Latest posts by Samuel M. McCall (see all)
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If you drive the backroads of the Florida Panhandle; you’ll pass through one poor dilapidated town after ‘nother. It can be a sad sight. I grew up in this neck of the woods and I can tell you, the Panhandle and the southern parts of Alabama and Georgia are known to be some of the poorest in the country.
But it wunn’t always this way.
The oldest continuously occupied European city in America, St. Augustine, is located in the Great State of Florida. St. Augustine is over 450 years old (1565). Despite this singular fact, Florida remained mor’ or less unsettled, lawless, and wild until the 1800’s. At one time or ‘nother, Florida was under the control of Spain, France, and Great Britain before being ceded to the United States in 1819.
At least on paper they controlled it. In reality, Florida was a vast wilderness inhabited by Indians, free blacks and runaway British slaves before becoming a territory of the United States in 1821. Two decades later, in 1845, just after the Second Seminole War, Florida became a state and the boom times began.
In the 1800’s and early 1900’s, fortunes were being made in the Panhandle from timber and plantation crops. Plantations from 1,000 up to 7,000 acres were being farmed. But by 1930 and the great depression, most families living in the Panhandle weren’t livin’ off much mor’n pride. Times were hard and families were doing all they could to just survive……. which makes the legend of Quincy, Florida all the more compelling.
The legend began with a man born just before the Civil War (1860) in Quincy, Florida. He grew up to be a banker, had 10 children with his first wife, Mary, and after her death, remarried and had 8 children with his second wife, Edith. If you visit the Western Cemetery in Quincy, you’ll find his tombstone with a wife buried on each side and row upon row of the same white granite headstones that designate his family members.
And nope, the man ain’t famous for his work expanding the family name, although, come to think of it, he could be.
No, what he’s famous for —— is single handedly changing the fortunes of the town and making Quincy the richest town in America on a per capita basis — at least for a time (1930’s) — than anywhere else in the country.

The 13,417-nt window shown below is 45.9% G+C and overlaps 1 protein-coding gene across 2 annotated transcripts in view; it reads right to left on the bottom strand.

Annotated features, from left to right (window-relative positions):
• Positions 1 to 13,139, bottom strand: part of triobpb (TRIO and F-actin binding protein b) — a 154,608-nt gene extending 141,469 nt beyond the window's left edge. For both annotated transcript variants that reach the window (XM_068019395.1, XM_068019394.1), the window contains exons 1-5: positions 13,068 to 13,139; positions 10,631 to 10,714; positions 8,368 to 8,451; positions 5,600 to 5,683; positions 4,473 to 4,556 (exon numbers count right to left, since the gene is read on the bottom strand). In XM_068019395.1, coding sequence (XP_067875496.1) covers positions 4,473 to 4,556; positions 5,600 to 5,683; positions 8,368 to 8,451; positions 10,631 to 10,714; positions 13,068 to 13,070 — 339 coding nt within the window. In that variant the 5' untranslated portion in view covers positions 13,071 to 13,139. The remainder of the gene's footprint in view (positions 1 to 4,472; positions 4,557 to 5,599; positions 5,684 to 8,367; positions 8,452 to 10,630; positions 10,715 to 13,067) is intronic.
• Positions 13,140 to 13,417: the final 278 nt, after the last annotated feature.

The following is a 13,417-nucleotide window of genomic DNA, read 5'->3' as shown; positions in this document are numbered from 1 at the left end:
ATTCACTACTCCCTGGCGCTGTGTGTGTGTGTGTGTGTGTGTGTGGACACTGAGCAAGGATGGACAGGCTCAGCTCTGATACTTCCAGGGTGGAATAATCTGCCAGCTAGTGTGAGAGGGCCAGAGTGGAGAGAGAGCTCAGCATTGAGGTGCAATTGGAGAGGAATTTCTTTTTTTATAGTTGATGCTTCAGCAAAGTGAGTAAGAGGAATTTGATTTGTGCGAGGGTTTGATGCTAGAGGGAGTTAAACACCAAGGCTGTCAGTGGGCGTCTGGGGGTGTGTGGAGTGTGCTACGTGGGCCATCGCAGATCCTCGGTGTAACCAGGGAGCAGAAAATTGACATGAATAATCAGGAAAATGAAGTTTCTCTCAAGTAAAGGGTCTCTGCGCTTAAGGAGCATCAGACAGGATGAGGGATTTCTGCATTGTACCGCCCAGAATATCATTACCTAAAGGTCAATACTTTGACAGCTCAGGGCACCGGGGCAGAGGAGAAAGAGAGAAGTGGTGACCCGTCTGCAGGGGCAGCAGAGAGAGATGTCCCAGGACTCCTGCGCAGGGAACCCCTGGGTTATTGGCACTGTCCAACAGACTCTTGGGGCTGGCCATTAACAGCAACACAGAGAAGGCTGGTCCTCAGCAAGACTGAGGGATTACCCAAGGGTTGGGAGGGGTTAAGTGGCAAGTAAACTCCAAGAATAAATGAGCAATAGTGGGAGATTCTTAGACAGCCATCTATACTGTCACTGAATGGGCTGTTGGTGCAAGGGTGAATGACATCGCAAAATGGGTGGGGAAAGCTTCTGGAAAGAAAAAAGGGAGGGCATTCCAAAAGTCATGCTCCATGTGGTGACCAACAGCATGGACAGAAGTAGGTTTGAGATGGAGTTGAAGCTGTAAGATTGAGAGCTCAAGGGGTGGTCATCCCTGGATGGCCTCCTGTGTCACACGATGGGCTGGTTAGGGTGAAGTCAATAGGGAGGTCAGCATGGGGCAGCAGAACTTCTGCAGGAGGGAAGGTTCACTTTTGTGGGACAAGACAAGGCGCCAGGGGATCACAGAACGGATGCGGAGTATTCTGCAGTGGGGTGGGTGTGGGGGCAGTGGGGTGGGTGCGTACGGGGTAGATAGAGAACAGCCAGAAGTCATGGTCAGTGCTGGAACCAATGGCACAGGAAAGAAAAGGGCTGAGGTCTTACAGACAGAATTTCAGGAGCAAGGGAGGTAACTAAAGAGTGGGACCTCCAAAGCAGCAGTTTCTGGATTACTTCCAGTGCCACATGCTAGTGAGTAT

You might be askin’ …. how?
Would you believe… it was ’cause he was a fanatic for Coca-Cola? Not the actual drink, but the stock. That’s right. Coca-Cola stock.
You see, the banker or “Mr. Pat”, as the town folk called him or “Daddy Pat” by family members, was the president of Quincy State Bank and a longtime friend of W. C. Bradley who became Chairman of the Board of Coca-Cola when it went public in 1919. What many don’t know – who retell this legend – is that Mr. Pat had served on the board of a company owned by Bradley in Columbus, Georgia. The two men knew each other well. W. C. Bradley got Mr. Pat in on the Coca-Cola deal.
So, what did Mr. Pat do? Why… he started tellin’ everbod’d that’d listen to buy Coca-Cola stock, startin’ with the 1919 initial stock offering at $40 per share. And, he put his money where his mouth was and bought stock too! Even after the stock dropped to $19 a share shortly after Coca-Cola went public, he kept tellin’ everbod’d to buy more.
Mr. Pat’s son-in-law and former State Representative Bob Woodward, Jr. frequently told the story of how his father went to the bank for a $2,000 farm loan. Mr. Pat insisted on writing Woodward a $4,000 loan, if he promised to invest half in Coke stock. It paid. “Coca-Cola helped my family survive the depression…. It was like gold to the Quincy State Bank” said Bob Woodward, Jr.
Not only did Coca-Cola stock help families survive the depression, it helped Quincy State Bank survive the depression. And, it nearly got Mr. Pat arrested – so the legend goes.
You see…. in 1933, after a month long run on the country’s banks, Franklin Delano Roosevelt declared a bank holiday and shut down nearly every bank in the country. Quincy State Bank, under the tutelage of Mr. Pat, refused to close, defying the president. Legend has it that Roosevelt sent federal agents to arrest Mr. Pat for keeping his bank open during the “bank holiday.”
The agents ran into a problem though. The warrant they had was for a Mr. Pat Monroe or “Mr. Pat.” The funny part…. there was no such person! Mr. Pat Monroe did not exist!
Now….. had the warrant been made out for Mr. Mark Welch Monroe… a.k.a. “Mr. Pat” …… the hero of Quincy might have spent a few nights in the hoosegow.
To sum up Mr. Mark Welch Monroe’s life, all you have to do is read the words etched on his tombstone, ——- “The influence of his personality was so great and his advice so widely sought, that he seemed an institution in the community, hardly subject to removal by death.”
Other notes of interest:
- According to “The Motley Fool,” if you bought one share of Coca-Cola stock in 1919, you’d have 9,200 shares today. If you would’ve reinvested all the dividends since then, that $40 investment would be worth over $10 million today.
- In 1971, long after many of the Coca-Cola millionaires had moved away from Quincy, Florida, the Office of Economic Opportunity reported that rural Gadsden County still had 21 millionaires listed.
- In the 1920 Census, Quincy had a population of 3,118. In the 2010 Census, the population was listed at 7,972.
- Capitol City Bank bought the old Quincy State Bank. They have a display inside the bank highlighting the Coca-Cola connection and history.
- The first Quincy State Bank building is actually at the other end of the block (going east) from the Capitol City Bank building (see picture below).
- Legend has it, that Mr. Pat Monroe, a.k.a. Mr. Mark Welch Monroe, upon his death in 1940, just a short 20 years after Coca-Cola went public in 1919, bequeath every living child he had $1,000,000 in Coca-Cola stock.